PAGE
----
Vestibular migraine: Clinical aspects and pathophysiology

Department of Otolaryngology, University of Pittsburgh, Pittsburgh, PA 15213, USA. Electronic address: .
The Lancet Neurology (Impact Factor: 21.9). 07/2013; 12(7):706-15. DOI: 10.1016/S1474-4422(13)70107-8
Source: PubMed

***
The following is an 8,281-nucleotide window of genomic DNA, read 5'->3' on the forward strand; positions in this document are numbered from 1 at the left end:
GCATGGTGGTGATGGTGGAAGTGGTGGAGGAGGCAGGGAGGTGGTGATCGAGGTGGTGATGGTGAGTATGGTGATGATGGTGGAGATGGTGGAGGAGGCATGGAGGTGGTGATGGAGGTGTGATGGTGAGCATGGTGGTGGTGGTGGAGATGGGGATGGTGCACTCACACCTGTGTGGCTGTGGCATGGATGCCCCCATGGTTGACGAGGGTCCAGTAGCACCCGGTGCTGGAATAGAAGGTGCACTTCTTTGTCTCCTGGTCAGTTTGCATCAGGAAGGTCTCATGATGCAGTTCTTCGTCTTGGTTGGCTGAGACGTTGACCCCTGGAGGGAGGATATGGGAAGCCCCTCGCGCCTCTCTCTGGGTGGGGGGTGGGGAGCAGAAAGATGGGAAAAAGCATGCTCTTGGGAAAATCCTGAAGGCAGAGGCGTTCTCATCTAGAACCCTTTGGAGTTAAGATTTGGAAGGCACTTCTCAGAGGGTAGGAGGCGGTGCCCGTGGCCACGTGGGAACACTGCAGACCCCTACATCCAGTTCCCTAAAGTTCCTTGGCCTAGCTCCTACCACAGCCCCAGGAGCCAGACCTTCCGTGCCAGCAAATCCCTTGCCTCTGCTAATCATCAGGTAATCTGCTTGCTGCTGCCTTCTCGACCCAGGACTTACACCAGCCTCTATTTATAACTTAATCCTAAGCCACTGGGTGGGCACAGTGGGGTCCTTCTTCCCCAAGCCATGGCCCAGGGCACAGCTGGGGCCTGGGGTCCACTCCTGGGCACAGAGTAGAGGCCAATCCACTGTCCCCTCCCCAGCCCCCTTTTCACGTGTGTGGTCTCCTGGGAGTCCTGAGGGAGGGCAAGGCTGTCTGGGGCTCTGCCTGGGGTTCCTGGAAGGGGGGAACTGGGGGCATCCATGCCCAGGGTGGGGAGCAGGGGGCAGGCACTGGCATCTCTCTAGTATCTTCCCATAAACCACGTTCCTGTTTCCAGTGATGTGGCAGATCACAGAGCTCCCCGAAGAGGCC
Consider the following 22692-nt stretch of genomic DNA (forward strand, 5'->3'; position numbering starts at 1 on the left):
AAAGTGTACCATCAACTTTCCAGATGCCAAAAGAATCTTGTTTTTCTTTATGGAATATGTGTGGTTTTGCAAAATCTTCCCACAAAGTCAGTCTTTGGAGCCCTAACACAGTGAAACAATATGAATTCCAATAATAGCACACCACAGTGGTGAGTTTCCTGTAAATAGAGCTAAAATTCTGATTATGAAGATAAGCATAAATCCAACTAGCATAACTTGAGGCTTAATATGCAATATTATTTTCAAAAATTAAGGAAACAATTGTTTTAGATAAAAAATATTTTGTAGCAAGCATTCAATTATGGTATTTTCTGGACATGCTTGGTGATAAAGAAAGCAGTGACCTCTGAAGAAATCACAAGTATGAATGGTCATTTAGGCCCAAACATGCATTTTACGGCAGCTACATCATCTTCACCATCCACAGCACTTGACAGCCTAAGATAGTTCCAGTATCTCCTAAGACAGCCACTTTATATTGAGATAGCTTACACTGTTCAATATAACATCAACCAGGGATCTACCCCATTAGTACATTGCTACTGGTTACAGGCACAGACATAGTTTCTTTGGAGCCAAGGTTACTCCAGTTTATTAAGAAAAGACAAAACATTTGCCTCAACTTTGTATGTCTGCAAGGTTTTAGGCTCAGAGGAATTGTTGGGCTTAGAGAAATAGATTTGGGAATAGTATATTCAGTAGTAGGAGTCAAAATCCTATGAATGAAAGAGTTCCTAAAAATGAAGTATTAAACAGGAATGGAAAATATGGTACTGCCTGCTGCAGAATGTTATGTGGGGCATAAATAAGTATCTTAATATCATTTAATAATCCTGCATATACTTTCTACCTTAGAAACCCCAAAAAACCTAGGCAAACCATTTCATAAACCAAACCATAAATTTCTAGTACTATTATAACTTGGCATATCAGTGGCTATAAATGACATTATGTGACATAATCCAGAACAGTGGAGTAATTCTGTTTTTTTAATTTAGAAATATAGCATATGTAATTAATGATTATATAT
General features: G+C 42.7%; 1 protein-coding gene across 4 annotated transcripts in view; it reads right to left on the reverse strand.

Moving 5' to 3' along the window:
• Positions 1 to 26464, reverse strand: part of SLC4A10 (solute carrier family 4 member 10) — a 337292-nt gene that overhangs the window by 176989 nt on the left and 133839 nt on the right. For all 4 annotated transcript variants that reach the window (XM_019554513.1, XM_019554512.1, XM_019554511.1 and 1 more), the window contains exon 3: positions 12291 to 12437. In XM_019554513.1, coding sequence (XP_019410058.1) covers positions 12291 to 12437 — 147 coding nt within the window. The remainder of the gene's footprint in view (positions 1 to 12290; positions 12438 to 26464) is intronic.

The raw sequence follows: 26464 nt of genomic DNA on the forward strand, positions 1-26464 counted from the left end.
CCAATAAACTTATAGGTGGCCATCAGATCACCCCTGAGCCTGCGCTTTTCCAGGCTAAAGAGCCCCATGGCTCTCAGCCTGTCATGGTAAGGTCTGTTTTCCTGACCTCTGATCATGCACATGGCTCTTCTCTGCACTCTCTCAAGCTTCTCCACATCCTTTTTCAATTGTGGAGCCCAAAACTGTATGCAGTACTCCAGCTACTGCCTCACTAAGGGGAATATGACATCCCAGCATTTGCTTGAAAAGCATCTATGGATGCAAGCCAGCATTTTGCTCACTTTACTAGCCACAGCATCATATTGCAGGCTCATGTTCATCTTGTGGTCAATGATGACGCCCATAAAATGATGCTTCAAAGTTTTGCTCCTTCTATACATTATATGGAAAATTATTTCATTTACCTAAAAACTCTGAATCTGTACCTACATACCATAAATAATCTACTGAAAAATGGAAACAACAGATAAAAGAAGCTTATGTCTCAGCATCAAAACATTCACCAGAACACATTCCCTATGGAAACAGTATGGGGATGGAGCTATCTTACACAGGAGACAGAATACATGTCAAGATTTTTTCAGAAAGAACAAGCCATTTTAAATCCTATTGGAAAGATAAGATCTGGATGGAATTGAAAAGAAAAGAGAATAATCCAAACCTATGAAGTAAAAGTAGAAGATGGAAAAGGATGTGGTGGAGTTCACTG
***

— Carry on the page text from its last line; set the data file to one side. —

Vestibular migraine is becoming recognised as a distinct clinical entity that accounts for a high proportion of patients with vestibular symptoms. A temporal overlap between vestibular symptoms, such as vertigo and head-movement intolerance, and migraine symptoms, such as headache, photophobia, and phonophobia, is a requisite diagnostic criterion. Physical examination and laboratory testing are usually normal in vestibular migraine but can be used to rule out other vestibular disorders with overlapping symptoms. The pathophysiology of vestibular migraine is incompletely understood but plausibly could include neuroanatomical pathways to and from central vestibular structures and neurochemical modulation via the locus coeruleus and raphe nuclei. In the absence of controlled trials, treatment options for patients with vestibular migraine largely mirror those for migraine headache.

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